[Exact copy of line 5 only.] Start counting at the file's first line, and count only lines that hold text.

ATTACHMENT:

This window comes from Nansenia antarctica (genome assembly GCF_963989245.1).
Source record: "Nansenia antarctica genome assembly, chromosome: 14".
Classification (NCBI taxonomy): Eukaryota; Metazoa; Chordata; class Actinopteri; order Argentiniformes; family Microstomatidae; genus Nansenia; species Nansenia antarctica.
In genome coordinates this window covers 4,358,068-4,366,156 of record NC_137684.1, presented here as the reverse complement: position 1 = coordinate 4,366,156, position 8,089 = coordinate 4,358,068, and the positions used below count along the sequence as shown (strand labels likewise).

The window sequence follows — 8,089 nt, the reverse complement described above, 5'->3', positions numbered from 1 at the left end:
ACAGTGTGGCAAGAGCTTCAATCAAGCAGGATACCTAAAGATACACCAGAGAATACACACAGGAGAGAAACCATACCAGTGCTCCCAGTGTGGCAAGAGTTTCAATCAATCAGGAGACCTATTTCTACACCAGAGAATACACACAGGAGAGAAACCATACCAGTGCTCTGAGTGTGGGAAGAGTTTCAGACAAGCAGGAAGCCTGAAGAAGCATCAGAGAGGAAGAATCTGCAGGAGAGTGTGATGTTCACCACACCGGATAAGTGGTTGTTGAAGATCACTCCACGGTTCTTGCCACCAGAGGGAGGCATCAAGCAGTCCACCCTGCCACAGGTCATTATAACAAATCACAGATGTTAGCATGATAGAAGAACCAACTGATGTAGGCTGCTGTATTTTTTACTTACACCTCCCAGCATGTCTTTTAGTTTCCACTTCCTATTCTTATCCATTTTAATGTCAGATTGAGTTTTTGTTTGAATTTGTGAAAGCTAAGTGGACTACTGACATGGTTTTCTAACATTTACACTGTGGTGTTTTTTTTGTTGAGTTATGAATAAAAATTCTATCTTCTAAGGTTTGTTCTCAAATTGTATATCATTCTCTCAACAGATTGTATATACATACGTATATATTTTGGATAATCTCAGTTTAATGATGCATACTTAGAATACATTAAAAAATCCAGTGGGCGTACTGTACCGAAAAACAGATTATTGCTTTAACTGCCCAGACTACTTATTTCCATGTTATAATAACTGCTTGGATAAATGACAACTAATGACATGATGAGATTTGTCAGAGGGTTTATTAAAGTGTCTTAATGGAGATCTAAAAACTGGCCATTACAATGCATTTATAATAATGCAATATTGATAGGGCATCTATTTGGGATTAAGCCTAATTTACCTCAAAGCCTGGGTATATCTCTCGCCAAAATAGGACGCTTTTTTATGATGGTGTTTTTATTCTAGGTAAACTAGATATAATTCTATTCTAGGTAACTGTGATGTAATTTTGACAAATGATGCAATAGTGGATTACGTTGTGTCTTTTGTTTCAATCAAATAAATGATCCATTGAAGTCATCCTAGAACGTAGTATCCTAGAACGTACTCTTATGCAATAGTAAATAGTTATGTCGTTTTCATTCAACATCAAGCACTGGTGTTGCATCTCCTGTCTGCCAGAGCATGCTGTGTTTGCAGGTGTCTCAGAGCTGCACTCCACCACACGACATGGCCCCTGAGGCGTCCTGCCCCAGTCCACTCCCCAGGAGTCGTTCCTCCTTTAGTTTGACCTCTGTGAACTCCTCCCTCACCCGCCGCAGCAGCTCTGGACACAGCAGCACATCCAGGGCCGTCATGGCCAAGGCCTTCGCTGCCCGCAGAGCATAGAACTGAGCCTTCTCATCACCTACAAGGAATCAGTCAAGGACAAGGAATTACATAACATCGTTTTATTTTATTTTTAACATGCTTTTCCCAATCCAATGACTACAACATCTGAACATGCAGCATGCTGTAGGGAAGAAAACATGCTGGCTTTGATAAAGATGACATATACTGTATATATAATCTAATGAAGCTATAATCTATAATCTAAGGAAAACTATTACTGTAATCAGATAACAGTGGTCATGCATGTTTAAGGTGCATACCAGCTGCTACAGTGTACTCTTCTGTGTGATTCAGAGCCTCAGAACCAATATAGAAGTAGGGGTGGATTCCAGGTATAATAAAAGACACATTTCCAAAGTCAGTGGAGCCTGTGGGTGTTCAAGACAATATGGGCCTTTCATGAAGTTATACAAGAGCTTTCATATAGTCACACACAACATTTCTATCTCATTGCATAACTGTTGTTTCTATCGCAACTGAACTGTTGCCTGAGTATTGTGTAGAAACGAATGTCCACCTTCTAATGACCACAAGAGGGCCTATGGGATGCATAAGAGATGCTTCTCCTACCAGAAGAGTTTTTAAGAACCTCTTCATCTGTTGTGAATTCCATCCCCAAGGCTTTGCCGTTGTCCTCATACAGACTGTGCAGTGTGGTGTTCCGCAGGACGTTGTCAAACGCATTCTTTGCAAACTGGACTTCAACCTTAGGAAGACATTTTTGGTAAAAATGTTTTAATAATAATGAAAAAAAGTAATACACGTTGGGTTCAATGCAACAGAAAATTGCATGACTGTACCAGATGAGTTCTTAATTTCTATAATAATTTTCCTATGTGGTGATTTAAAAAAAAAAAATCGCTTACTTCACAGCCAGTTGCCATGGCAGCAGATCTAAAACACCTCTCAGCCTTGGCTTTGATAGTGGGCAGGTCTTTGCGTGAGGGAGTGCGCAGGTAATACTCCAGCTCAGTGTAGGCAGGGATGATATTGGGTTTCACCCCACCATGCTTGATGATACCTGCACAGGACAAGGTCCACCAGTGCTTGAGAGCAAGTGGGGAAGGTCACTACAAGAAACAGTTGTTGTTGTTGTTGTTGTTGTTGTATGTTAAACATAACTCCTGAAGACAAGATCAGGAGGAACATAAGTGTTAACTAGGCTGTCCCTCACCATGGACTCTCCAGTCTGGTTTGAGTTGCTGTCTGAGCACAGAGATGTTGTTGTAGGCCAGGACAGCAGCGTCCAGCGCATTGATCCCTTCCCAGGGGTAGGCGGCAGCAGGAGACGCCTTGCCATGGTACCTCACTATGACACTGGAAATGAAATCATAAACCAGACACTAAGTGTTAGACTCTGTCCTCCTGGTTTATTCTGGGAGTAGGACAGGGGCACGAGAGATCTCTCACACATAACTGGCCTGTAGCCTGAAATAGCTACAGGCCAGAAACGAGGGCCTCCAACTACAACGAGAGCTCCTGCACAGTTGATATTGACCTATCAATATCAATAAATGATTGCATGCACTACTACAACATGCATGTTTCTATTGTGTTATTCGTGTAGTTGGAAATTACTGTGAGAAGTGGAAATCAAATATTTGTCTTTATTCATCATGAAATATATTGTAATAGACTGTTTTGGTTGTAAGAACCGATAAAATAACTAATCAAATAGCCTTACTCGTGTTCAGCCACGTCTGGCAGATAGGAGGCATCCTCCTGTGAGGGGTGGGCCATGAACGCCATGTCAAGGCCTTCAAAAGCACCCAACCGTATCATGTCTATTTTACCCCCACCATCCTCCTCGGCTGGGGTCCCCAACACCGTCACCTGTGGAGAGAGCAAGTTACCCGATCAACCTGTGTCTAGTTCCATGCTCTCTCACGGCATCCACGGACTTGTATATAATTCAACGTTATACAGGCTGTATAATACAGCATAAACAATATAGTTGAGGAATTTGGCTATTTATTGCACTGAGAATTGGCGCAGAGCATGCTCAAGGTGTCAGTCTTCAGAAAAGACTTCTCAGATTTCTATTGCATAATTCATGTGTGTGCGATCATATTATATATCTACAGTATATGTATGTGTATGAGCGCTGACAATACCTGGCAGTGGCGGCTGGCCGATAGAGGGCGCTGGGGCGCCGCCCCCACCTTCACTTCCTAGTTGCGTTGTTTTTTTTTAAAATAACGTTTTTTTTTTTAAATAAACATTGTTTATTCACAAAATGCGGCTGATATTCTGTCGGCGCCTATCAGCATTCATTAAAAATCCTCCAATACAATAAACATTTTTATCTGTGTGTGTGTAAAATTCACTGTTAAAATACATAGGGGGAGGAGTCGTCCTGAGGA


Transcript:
The window sequence follows — 8,089 nt, the reverse complement described above, 5'->3', positions numbered from 1 at the left end: